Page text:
Enn Original News
Is the Pope right on climate change?
January 2, 2016 11:26 AM - Robert N. Stavins, Albert Pratt Professor of Business and Government; Member of the Board; Director, Harvard Project on Climate Agreements
Last June, Pope Francis released his much-anticipated encyclical on the environment, Laudato Si’, which received tremendous praise from diverse quarters. The same day, Coral Davenport, writing in the New York Times, noted that the papal encyclical "is as much an indictment of the global economic order as it is an argument for the world to confront climate change." Ms. Davenport quoted me (accurately) as saying that elements of the encyclical were unfortunately "out of step with the thinking and the work of informed policy analysts around the world." In this column, I will elaborate.
First of all, the Pope is to be commended for taking global climate change seriously, and for drawing more world attention to the issue. There is much about the encyclical that is commendable, but where it drifts into matters of public policy, I fear that it is — unfortunately — not helpful.
The long encyclical ignores the causes of global climate change: it is an externality, an unintended negative consequence of otherwise meritorious activity by producers producing the goods and services people want, and consumers using those goods and services. That is why the problem exists in the first place. There may well be ethical dimensions of the problem, but it is much more than a simple consequence of some immoral actions by corrupt capitalists. The document also ignores the global commons nature of the problem, which is why international cooperation is necessary.
How many trees are on planet Earth?
December 26, 2015 09:33 AM - NELL GREENFIELDBOYCE, NPR
Here is a pop quiz: How many trees are on the planet?
Most people have no idea.
A new study says the answer is more than 3 trillion trees — that's trillion with a T, and that number is about eight times more than a previous estimate.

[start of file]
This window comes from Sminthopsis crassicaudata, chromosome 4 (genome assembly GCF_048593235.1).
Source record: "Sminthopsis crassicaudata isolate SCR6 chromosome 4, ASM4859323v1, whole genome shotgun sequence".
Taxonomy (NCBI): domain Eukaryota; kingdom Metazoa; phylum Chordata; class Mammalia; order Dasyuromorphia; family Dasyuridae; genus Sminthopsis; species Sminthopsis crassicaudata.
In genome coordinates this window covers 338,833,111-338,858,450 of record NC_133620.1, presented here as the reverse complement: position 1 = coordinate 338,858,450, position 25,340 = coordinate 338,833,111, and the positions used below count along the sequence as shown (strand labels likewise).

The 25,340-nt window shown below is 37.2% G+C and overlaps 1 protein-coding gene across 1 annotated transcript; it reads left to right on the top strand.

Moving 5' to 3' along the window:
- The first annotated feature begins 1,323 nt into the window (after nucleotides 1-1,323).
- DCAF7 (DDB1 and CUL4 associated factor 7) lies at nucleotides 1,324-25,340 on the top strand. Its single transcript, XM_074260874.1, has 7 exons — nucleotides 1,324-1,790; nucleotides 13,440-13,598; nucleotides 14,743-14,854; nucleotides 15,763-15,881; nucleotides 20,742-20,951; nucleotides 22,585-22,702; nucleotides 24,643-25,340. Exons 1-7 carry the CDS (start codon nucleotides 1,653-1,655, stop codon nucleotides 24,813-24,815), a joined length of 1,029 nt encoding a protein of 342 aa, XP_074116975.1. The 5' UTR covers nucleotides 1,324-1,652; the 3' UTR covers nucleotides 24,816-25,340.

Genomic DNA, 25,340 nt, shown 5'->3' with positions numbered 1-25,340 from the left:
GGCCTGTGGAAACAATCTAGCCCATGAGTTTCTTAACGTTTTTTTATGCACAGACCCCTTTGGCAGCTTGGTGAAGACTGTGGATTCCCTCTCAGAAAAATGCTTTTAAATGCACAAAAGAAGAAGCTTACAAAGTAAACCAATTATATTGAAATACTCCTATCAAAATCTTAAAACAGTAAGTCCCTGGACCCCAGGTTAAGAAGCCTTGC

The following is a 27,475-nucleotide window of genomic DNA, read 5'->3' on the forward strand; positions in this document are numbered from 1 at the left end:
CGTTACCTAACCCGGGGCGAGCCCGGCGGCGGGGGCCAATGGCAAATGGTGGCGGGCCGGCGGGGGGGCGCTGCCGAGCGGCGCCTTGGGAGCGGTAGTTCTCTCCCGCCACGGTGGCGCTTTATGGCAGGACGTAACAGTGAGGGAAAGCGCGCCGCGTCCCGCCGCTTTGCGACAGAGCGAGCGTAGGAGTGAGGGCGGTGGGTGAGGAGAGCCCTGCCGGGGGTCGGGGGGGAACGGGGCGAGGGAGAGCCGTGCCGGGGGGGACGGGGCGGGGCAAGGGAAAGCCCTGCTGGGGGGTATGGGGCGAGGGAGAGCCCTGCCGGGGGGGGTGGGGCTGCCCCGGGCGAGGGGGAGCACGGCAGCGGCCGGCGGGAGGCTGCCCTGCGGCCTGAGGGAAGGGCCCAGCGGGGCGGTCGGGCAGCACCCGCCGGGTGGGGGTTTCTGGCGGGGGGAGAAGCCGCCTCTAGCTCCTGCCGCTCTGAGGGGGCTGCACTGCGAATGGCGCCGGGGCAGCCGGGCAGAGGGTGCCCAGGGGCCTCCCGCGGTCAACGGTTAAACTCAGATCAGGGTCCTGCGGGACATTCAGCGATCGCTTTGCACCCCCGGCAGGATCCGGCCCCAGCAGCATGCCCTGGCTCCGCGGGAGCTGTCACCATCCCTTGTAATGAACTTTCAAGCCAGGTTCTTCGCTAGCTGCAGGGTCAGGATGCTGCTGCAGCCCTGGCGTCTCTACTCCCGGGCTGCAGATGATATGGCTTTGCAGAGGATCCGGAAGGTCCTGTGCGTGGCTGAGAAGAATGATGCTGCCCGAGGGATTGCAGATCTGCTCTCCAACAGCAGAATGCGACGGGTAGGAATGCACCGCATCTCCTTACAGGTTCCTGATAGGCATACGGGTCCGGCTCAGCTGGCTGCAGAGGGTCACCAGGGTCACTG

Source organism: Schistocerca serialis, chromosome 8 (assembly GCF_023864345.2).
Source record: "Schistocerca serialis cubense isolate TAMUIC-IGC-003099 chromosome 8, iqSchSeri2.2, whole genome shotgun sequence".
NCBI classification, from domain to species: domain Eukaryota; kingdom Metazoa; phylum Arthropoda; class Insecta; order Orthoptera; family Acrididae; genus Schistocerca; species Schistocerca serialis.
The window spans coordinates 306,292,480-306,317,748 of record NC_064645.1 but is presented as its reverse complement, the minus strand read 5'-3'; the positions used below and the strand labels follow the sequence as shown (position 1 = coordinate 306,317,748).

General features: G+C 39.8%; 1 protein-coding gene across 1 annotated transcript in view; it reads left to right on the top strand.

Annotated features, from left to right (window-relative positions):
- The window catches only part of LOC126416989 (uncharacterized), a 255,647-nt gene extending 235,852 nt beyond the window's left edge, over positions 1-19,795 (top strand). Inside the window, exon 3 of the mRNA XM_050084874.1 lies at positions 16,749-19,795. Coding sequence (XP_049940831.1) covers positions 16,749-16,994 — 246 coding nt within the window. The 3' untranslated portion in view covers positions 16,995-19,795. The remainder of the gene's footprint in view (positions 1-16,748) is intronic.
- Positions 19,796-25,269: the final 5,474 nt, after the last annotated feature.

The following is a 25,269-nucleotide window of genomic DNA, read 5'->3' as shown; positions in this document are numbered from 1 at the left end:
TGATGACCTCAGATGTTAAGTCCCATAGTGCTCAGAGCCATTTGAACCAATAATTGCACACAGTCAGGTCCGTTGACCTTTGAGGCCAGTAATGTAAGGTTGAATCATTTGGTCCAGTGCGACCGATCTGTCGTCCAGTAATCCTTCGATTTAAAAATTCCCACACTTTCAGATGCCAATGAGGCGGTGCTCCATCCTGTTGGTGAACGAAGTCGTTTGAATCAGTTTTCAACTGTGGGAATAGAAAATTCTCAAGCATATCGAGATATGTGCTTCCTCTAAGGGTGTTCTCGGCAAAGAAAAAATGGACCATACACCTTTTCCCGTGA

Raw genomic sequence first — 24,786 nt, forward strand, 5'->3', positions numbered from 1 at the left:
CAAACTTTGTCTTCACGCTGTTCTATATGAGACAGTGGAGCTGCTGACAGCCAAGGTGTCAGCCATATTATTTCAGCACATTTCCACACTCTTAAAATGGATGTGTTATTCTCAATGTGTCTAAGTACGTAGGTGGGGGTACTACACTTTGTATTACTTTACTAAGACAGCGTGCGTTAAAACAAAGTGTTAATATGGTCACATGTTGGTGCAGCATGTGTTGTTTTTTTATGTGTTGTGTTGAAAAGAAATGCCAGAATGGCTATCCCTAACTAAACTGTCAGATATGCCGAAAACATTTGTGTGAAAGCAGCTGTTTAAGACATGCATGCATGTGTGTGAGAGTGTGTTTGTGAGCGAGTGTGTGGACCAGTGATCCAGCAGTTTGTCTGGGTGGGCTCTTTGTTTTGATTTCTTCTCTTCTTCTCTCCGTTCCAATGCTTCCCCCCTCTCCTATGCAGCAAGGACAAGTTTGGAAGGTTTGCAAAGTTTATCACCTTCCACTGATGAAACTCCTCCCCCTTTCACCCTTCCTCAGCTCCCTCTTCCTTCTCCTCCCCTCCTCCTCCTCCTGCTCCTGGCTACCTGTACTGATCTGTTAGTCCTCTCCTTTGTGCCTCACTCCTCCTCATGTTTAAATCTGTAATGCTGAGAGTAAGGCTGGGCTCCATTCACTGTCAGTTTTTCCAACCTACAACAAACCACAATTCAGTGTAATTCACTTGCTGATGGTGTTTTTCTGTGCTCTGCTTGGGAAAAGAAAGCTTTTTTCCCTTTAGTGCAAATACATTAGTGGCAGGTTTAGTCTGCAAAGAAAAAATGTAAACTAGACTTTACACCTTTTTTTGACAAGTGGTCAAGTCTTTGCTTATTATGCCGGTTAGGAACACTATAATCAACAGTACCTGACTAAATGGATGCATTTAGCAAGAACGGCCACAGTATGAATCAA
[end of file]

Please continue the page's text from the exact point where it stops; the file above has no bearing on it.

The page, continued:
Thomas Crowther was inspired to do this tree census a couple of years ago, when he was working at the Yale School of Forestry and Environmental Studies. He had a friend who was working with a group with an ambitious goal: trying to fight global warming by planting a billion trees. A billion trees sounded like a lot. But was it really?
NASA finds the "missing" water on some Exoplanets!
December 15, 2015 06:24 AM - JPL-NASA
A survey of 10 hot, Jupiter-sized exoplanets conducted with NASA's Hubble and Spitzer space telescopes has led a team to solve a long-standing mystery -- why some of these worlds seem to have less water than expected. The findings offer new insights into the wide range of planetary atmospheres in our galaxy and how planets are assembled.
Of the nearly 2,000 planets confirmed to be orbiting other stars, a subset of them are gaseous planets with characteristics similar to those of Jupiter. However, they orbit very close to their stars, making them blistering hot.
Their close proximity to the star makes them difficult to observe in the glare of starlight. Due to this difficulty, Hubble has only explored a handful of hot Jupiters in the past. These initial studies have found several planets to hold less water than predicted by atmospheric models.
The Earth's rotation is slowly slowing down and this is impacting climate predictions
December 12, 2015 08:03 AM - UNIVERSITY OF ALBERTA via EurekAlert.
Scientists are studying past changes in sea level in order to make accurate future predictions of this consequence of climate change, and they're looking down to Earth's core to do so. "In order to fully understand the sea-level change that has occurred in the past century, we need to understand the dynamics of the flow in Earth's core" says Mathieu Dumberry, a professor in physics at the University of Alberta.
The connection is through the change in the speed of Earth's rotation. Melt water from glaciers not only causes sea-level rise, but also shifts mass from the pole to the equator, which slows down the rotation. (Picture the Earth as a spinning figure skater. The skater moves his or her arms in to spin more quickly or out to slow down.) The gravity pull from the Moon also contributes to the slow down, acting a little like a leaver break. However, the combination of these effects is not enough to explain the observations of the slowing down of Earth's rotation: a contribution from Earth's core must be added.
Did you know its national pear month?
December 9, 2015 08:22 AM - EDELMAN PUBLIC RELATIONS via EurekAlert
It's National Pear Month and the perfect time to enjoy juicy, sweet pears. If that isn't reason enough to fill your shopping basket, there's another reason to add this fruit to your grocery list. A new study, 'Fresh Pear Consumption is Associated with Better Nutrient Intake, Diet Quality, and Weight Parameters in Adults: National Health and Nutrition Examination Survey 2001-2010,' published in Nutrition and Food Science, revealed new information regarding the health benefits of pear consumption.1 Of particular interest given the high rates of obesity in the United States, the study found that adult pear consumers had a lower body weight than non-pear consumers and they were 35 percent less likely to be obese.